• If you are in a hurry or if you are at the office and it is difficult for you to find out time to practice yogasanas, you can practice just the arms of Garudasana or The Eagle Pose which is generally referred to as Eagle Arms while sitting at the office or in front of the television to counter the neck and shoulder strain from sitting in front of a computer screen and from driving for long hours.
  • To deepen the pose, advanced practitioners can squeeze your thighs together and by keeping the inner thighs firmly pressing throughout the pose.
  • You can bring your hips lower in the pose by bending the legs if you have trouble in maintaining the balance or while intertwining the legs with each other while practicing Garudasana or The Eagle Pose.
  • While practicing Garudasana or The Eagle Pose always make sure that you keep your hands, arms, and thighs in one straight line to derive maximum benefits from the pose.
  • Also, you will be able to balance your body even better while practicing Garudasana or The Eagle Pose when you intertwine and squeeze your thighs and arms as closer and tighter as possible.

Garudasana Or The Eagle Pose Variations

  1. Supta Garudasana Or Reclined Eagle Pose: Garudasana, when done while lying on the back, is called Supta Garudasana or Reclined Eagle Pose.

    Steps to do Supta Garudasana or Reclined Eagle Pose:

    • To practice, Supta Garudasana or Reclined Eagle Pose, get on the floor or on the yoga mat with your back on the floor i.e. in Supine position.
    • Bring your legs in Garudasana or Eagle pose while intertwining your legs with each other with the right leg on top.
    • Bring your legs to the left side while staying in this position to practice Supta Garudasana or Reclined Eagle Pose.
    • Try to bring the right knee towards the ground while practicing Supta Garudasana or Reclined Eagle Pose.
    • To twist the spine, take your right arm to the right side of your body. Turn your head to the right and gaze at your finger tips while staying in this position. This will create a twist in your spine while practicing Supta Garudasana or Reclined Eagle Pose.
    • You can deepen the twist by turning to the right even more while practicing Supta Garudasana or Reclined Eagle Pose. The more you twist the more it is good for the flexibility and strength of your spine.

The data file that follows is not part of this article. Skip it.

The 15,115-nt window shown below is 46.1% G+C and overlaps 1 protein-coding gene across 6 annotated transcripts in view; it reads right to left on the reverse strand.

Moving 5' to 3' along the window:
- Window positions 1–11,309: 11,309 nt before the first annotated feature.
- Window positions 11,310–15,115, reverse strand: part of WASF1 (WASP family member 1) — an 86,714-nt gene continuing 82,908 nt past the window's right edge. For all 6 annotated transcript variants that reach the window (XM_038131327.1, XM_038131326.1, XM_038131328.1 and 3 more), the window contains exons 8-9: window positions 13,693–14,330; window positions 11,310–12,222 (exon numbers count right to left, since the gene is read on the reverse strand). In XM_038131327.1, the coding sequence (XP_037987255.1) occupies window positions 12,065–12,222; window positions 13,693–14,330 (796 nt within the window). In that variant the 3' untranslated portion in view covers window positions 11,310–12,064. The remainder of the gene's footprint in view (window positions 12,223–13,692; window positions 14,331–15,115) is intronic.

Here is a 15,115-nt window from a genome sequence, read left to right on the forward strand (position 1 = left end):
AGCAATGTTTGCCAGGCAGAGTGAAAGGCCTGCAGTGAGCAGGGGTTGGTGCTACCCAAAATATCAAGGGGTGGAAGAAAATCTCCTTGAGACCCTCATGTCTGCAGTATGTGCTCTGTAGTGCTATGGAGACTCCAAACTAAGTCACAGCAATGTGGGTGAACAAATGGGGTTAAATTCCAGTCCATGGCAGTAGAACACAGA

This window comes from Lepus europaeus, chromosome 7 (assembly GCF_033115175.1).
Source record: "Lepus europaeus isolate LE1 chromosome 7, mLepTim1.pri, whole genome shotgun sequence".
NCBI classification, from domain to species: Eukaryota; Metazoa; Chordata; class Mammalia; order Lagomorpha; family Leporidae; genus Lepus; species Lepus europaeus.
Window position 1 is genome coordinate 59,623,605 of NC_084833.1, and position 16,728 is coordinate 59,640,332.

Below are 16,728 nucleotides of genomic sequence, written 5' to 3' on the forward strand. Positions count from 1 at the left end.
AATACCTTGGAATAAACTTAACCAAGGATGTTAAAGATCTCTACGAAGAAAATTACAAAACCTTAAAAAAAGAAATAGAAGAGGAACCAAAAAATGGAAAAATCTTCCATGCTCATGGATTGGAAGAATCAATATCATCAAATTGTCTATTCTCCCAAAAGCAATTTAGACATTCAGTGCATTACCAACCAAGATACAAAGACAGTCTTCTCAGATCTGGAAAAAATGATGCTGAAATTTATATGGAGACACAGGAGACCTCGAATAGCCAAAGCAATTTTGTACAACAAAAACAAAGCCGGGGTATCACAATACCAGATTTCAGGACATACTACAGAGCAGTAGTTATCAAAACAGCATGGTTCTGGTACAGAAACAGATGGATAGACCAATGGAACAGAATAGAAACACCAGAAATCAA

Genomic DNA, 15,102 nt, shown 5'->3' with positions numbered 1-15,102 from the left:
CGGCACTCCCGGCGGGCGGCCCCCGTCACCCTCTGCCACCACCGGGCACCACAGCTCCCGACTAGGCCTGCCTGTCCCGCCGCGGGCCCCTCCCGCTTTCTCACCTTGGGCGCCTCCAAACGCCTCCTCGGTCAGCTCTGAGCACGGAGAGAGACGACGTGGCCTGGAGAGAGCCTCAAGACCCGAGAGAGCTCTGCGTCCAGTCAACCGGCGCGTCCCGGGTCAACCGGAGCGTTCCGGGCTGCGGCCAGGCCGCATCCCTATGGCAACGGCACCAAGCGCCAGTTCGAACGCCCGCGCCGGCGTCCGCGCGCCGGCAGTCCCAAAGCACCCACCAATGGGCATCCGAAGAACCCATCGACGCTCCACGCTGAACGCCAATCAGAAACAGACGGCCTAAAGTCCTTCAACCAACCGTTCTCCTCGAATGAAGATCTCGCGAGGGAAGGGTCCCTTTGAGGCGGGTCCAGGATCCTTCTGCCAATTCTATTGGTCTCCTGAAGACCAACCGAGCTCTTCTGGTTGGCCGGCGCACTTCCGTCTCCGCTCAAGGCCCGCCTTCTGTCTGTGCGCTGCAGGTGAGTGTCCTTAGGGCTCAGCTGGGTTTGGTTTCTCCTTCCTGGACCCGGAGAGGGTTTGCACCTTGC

• Hold the pose for a few breaths or for as long as you can while practicing Supta Garudasana or Reclined Eagle Pose.
    • You can also close your eyes while practicing Supta Garudasana or Reclined Eagle Pose and maintain breathing in this pose while keeping the focus on the third eye.
    • This complete one round of Supta Garudasana or Reclined Eagle Pose.
    • Practice Supta Garudasana or Reclined Eagle Pose from the other side as well.
    • You should practice 3-4 rounds Supta Garudasana or Reclined Eagle Pose from both sides to derive maximum benefits from the pose.
  2. Garuda Sirsasana or Eagle Headstand: There are various different variations of Garudasana or the Eagle pose possible, Garuda sirsasana is one of them. it gives added benefits of both Sirsasana and Garudasana. This requires a highly advanced level of proficiency and practice to perform Garuda Sirsasana and should be done by experts or under expert guidance only.

    Steps to do Garuda Sirsasana or Eagle Headstand:

    • When you are practicing Sirasana or the Headstand, from the final position you can separate your legs and cross or intertwine your left leg over the right leg or vice versa.
    • While practicing Garuda Sirsasana or the Recline Eagle pose, hook the foot of your twisted leg behind the ankle of the another leg.
    • Hold the pose for a few breaths or as long as you can.
    • Maintain your breath while practicing Garuda Sirsasana or the Recline Eagle pose.
    • Release the pose by coming into Sirsasana first and lower you're your legs and come down to release Sirsana or The Headstand.
  3. There are other variations of Garudasana possible. You can combine Garudasana with Baka Dhyansana or The Patient Crane Pose. This pose again requires a highly advanced level of proficiency and practice and should be done by experts or under expert guidance only.

  4. You can practice Parsarita Garudasana or Bound Eagle Pose by intertwining your legs with each other and at the same time lowering and turning your torso to the opposite direction towards your back. Bring your left arm between the left and right thigh and then lower and turn your body backward. Now, try to join both the hand together behind your back while staying in this position. This is an extremely difficult variation of Garudasana or The Eagle Pose and requires a highly advanced level of proficiency and practice and should be done by experts or under expert guidance only. It requires more balancing and even more concentration to practice Parsarita Garudasana or Bound Eagle Pose. Please be careful while practicing Parsarita Garudasana or Bound Eagle Pose.

Pramod Kerkar

Written, Edited or Reviewed By:

, MD,FFARCSI

Pain Assist Inc.

Last Modified On: February 5, 2018

This article does not provide medical advice. See disclaimer

Advertisement

Sign Up for Our Newsletter

We'll help you live each day to the healthiest